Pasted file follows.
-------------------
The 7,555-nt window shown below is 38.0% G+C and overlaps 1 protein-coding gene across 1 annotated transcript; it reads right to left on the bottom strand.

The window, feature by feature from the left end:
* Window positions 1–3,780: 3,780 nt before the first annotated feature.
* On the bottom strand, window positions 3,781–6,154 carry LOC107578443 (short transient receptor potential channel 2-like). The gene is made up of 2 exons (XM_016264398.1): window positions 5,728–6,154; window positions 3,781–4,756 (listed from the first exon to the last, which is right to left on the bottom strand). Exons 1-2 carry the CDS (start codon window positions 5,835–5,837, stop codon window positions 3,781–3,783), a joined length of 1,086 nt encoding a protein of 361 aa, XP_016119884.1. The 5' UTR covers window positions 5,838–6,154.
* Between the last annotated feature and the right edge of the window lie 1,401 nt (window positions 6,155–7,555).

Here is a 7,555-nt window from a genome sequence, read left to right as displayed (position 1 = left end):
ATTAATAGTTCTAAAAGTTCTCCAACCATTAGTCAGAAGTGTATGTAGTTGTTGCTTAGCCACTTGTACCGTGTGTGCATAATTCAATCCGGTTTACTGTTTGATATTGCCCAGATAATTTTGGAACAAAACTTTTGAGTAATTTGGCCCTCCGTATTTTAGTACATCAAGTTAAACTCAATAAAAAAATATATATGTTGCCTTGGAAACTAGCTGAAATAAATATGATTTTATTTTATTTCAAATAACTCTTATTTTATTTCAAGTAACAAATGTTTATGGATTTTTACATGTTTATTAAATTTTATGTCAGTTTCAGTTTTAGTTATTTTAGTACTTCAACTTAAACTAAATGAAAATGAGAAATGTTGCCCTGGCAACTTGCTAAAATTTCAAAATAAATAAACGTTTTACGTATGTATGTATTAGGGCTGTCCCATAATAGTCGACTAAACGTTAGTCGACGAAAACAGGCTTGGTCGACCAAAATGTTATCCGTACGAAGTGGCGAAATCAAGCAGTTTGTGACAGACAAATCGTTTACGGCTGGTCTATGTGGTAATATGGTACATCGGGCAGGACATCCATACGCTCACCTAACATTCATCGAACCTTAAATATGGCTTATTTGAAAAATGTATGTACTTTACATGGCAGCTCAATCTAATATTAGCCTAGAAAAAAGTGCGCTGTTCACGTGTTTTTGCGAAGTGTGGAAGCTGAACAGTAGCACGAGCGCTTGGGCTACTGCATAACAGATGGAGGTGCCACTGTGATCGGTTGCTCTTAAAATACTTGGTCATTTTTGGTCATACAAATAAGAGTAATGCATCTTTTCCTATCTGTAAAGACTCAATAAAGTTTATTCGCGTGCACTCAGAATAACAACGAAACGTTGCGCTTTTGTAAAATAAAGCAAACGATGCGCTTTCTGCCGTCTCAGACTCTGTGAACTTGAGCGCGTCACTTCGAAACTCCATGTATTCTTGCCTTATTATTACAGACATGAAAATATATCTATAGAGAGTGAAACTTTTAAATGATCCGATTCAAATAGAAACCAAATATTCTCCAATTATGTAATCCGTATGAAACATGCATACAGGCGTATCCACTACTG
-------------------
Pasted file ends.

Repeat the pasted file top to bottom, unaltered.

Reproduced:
The 7,555-nt window shown below is 38.0% G+C and overlaps 1 protein-coding gene across 1 annotated transcript; it reads right to left on the bottom strand.

The window, feature by feature from the left end:
* Window positions 1–3,780: 3,780 nt before the first annotated feature.
* On the bottom strand, window positions 3,781–6,154 carry LOC107578443 (short transient receptor potential channel 2-like). The gene is made up of 2 exons (XM_016264398.1): window positions 5,728–6,154; window positions 3,781–4,756 (listed from the first exon to the last, which is right to left on the bottom strand). Exons 1-2 carry the CDS (start codon window positions 5,835–5,837, stop codon window positions 3,781–3,783), a joined length of 1,086 nt encoding a protein of 361 aa, XP_016119884.1. The 5' UTR covers window positions 5,838–6,154.
* Between the last annotated feature and the right edge of the window lie 1,401 nt (window positions 6,155–7,555).

Here is a 7,555-nt window from a genome sequence, read left to right as displayed (position 1 = left end):
ATTAATAGTTCTAAAAGTTCTCCAACCATTAGTCAGAAGTGTATGTAGTTGTTGCTTAGCCACTTGTACCGTGTGTGCATAATTCAATCCGGTTTACTGTTTGATATTGCCCAGATAATTTTGGAACAAAACTTTTGAGTAATTTGGCCCTCCGTATTTTAGTACATCAAGTTAAACTCAATAAAAAAATATATATGTTGCCTTGGAAACTAGCTGAAATAAATATGATTTTATTTTATTTCAAATAACTCTTATTTTATTTCAAGTAACAAATGTTTATGGATTTTTACATGTTTATTAAATTTTATGTCAGTTTCAGTTTTAGTTATTTTAGTACTTCAACTTAAACTAAATGAAAATGAGAAATGTTGCCCTGGCAACTTGCTAAAATTTCAAAATAAATAAACGTTTTACGTATGTATGTATTAGGGCTGTCCCATAATAGTCGACTAAACGTTAGTCGACGAAAACAGGCTTGGTCGACCAAAATGTTATCCGTACGAAGTGGCGAAATCAAGCAGTTTGTGACAGACAAATCGTTTACGGCTGGTCTATGTGGTAATATGGTACATCGGGCAGGACATCCATACGCTCACCTAACATTCATCGAACCTTAAATATGGCTTATTTGAAAAATGTATGTACTTTACATGGCAGCTCAATCTAATATTAGCCTAGAAAAAAGTGCGCTGTTCACGTGTTTTTGCGAAGTGTGGAAGCTGAACAGTAGCACGAGCGCTTGGGCTACTGCATAACAGATGGAGGTGCCACTGTGATCGGTTGCTCTTAAAATACTTGGTCATTTTTGGTCATACAAATAAGAGTAATGCATCTTTTCCTATCTGTAAAGACTCAATAAAGTTTATTCGCGTGCACTCAGAATAACAACGAAACGTTGCGCTTTTGTAAAATAAAGCAAACGATGCGCTTTCTGCCGTCTCAGACTCTGTGAACTTGAGCGCGTCACTTCGAAACTCCATGTATTCTTGCCTTATTATTACAGACATGAAAATATATCTATAGAGAGTGAAACTTTTAAATGATCCGATTCAAATAGAAACCAAATATTCTCCAATTATGTAATCCGTATGAAACATGCATACAGGCGTATCCACTACTG